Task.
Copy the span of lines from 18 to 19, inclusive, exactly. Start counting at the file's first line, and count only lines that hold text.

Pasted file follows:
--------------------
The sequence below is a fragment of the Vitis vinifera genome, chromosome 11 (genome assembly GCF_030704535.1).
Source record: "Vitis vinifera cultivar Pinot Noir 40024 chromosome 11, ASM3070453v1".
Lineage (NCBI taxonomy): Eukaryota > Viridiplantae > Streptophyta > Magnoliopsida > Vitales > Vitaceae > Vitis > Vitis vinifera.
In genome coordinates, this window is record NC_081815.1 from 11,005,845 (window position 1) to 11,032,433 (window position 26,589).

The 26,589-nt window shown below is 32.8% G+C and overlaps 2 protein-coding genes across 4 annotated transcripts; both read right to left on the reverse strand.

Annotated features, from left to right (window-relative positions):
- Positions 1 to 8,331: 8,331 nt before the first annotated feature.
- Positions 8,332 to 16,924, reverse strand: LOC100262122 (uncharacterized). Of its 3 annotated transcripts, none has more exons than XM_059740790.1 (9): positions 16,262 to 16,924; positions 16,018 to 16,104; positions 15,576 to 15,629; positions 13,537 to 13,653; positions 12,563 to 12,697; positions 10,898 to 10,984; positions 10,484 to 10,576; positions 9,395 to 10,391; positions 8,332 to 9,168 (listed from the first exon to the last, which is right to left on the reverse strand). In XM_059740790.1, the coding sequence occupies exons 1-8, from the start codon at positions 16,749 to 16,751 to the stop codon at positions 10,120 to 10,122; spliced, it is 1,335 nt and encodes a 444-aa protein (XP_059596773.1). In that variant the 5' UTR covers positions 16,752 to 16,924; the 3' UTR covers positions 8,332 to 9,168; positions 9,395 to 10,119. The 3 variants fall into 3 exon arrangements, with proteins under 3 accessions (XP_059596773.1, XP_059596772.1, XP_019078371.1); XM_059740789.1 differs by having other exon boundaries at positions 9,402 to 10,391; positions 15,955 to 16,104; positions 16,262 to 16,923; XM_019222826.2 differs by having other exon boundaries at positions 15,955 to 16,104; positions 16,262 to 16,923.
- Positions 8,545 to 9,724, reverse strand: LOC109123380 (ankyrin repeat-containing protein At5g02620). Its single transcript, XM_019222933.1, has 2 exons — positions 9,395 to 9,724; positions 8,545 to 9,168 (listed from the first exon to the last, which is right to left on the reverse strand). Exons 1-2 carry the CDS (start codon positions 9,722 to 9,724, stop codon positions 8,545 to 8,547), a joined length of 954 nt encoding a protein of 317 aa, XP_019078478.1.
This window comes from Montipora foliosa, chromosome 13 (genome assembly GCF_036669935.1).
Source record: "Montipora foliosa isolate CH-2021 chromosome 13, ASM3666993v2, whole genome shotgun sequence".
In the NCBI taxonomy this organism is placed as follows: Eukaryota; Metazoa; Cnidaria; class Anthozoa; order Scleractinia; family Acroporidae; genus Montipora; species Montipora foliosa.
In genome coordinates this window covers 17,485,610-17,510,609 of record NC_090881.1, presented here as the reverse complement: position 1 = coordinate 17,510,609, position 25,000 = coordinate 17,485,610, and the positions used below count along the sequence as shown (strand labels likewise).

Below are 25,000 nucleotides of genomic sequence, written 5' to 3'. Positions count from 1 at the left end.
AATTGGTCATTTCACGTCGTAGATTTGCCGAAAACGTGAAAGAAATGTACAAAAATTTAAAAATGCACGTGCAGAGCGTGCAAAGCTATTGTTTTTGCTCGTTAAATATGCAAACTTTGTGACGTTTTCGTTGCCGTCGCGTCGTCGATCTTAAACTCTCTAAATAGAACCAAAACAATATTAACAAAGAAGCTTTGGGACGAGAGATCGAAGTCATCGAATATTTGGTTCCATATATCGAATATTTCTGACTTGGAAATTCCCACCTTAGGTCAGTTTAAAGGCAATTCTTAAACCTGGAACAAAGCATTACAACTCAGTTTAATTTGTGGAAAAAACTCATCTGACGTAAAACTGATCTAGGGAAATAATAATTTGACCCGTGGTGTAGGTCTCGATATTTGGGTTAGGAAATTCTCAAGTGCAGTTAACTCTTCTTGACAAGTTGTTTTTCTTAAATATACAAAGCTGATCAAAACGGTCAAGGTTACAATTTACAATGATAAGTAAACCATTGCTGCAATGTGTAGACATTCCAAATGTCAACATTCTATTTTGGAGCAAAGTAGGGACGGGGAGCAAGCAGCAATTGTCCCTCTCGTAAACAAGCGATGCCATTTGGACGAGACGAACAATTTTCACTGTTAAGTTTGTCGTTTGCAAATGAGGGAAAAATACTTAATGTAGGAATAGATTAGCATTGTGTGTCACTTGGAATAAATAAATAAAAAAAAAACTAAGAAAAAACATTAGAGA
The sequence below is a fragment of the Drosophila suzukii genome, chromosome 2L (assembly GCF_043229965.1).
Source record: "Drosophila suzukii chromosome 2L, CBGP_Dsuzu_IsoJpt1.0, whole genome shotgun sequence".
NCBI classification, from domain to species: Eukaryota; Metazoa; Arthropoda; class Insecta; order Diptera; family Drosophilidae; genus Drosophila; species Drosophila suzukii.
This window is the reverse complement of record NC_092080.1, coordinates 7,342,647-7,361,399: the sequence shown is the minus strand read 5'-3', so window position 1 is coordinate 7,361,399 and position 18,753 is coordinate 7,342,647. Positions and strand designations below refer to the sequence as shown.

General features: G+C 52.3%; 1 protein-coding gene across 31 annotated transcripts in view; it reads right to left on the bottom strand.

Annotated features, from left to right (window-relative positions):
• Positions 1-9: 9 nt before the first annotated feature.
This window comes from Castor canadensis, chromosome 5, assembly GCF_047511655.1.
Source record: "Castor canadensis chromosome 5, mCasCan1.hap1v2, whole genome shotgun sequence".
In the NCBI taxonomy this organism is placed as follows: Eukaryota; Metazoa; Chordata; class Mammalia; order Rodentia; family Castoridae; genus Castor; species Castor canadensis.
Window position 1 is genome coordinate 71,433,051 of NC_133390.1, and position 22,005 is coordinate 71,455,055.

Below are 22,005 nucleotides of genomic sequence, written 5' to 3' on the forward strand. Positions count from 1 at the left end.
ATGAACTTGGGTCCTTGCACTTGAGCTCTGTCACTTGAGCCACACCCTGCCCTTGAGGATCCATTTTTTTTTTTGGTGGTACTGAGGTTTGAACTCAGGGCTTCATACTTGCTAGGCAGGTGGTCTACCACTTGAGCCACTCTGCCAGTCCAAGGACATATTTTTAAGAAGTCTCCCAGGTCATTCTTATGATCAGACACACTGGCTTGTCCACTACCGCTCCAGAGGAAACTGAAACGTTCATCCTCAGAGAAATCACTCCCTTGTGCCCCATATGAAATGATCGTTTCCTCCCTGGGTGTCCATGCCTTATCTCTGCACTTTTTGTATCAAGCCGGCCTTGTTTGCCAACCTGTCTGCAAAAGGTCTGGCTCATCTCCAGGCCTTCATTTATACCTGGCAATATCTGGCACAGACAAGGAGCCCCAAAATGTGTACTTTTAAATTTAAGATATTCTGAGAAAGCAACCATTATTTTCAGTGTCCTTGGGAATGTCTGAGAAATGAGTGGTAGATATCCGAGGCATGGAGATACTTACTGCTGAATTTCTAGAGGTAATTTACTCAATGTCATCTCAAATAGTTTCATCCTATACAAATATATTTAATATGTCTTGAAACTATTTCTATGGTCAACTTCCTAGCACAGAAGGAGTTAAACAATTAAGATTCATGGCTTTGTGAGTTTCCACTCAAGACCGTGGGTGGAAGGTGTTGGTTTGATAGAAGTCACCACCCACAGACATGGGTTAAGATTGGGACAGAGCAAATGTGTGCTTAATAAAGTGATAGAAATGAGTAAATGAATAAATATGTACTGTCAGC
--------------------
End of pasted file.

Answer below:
NCBI classification, from domain to species: Eukaryota; Metazoa; Arthropoda; class Insecta; order Diptera; family Drosophilidae; genus Drosophila; species Drosophila suzukii.
This window is the reverse complement of record NC_092080.1, coordinates 7,342,647-7,361,399: the sequence shown is the minus strand read 5'-3', so window position 1 is coordinate 7,361,399 and position 18,753 is coordinate 7,342,647. Positions and strand designations below refer to the sequence as shown.